I’m late to "Ted Lasso." My lateness mostly results from not wanting to pay to subscribe to yet another streaming service to add to my television viewing options.
Matthew Gilbert, the television critic for The Boston Globe, has advised me and others to avail ourselves of free trials, binge on a series or two, and then cancel before being charged. There’s nothing unethical about Gilbert’s advice, but having to remember to cancel after the allotted time seemed too much trouble.
My mindset changed recently after the woman I’d eat bees for convinced me that $6.99 a month was far less than what we’d pay to go to the movies. We signed up and just finished watching the first season of "Ted Lasso."
I promise not to provide any significant spoilers, but let’s get out of the way that Walt Whitman never wrote the words “be curious, not judgmental,” as the lead character claims. Facts matter, but more important to this column is what the show has to offer.
I know little about British football (our soccer) and the Premier League. I had no idea if the teams on the show are fictionalized versions of real teams, nor how relegation works (or that it was even a thing). But I do know that some of the behavior reflects how I’d like it to be true, on or off of the pitch.
Ted Lasso’s character is the moral center of the show. He is supportive, understanding, patient, inspirational and forgiving to a fault. Sometimes he presents as goofy with just a tad too many dad jokes in his arsenal, which I’ve learned is the name of a real British football team.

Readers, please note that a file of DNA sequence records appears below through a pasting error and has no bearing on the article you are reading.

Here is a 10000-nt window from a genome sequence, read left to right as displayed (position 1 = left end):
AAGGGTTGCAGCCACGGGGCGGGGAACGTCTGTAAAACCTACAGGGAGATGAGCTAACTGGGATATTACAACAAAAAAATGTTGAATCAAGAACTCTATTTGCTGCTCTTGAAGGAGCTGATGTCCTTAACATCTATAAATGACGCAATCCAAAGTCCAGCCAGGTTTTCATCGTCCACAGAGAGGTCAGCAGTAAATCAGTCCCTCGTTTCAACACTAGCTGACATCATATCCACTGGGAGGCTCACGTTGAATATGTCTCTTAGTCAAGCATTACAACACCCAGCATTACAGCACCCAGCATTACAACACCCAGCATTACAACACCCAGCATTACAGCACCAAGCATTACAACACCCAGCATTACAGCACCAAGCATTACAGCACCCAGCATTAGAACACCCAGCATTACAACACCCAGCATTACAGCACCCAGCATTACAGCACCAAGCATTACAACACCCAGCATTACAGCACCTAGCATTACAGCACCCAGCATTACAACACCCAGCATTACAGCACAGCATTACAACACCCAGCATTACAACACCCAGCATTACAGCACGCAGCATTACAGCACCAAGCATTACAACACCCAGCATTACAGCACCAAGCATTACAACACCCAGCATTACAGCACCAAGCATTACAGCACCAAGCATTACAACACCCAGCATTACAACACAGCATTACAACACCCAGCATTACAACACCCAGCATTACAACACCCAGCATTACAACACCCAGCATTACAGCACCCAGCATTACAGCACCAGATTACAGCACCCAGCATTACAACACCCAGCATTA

But what makes the show more than a simple sitcom built around the mishaps of a bumpkin tossed in a foreign environment is that the writers, and actor Jason Sudeikis, give us a fully formed human being. He has doubts. He experiences personal trauma. He finds himself sidled with guilt on occasion. But he rarely loses his patience with anyone else in his orbit — though his humanity makes him do that on occasion as well.
I bring this up now because it seems too simple for us to cast blame on and be unforgiving of others, even when their transgressions are minor. It’s easier to dismiss someone altogether than to try to understand that whatever they might be going through might be far worse than we could imagine and could cause them to act in ways that have nothing to do with us and everything to do with their inability to manage their own pain.
It’s too easy for us to dismiss the ideas of others solely on the basis of their current station in work or life. What "Ted Lasso" gives us, albeit in a highly fictional setting, is a glimpse into an alternative worldview wherein we believe in the possibilities of others and ourselves, but not so much that we can’t shift our viewpoint when life necessitates.
Even if it’s fiction, even if a real Ted Lasso might be chewed up by those around him beyond any ability to function, it’s worth taking a moment to entertain the notion of a world in which patience and acceptance are embraced even when we strongly disagree with one another. Being curious without being judgmental indeed seems the right thing to do.
Jeffrey L. Seglin, author of "The Simple Art of Business Etiquette: How to Rise to the Top by Playing Nice," is a senior lecturer in public policy and director of the communications program at Harvard's Kennedy School. He is also the administrator of www.jeffreyseglin.com, a blog focused on ethical issues.
Do you have ethical questions that you need to have answered? Send them to firstname.lastname@example.org.
Follow him on Twitter @jseglin
(c) 2023 JEFFREY L. SEGLIN. Distributed by TRIBUNE CONTENT AGENCY, LLC.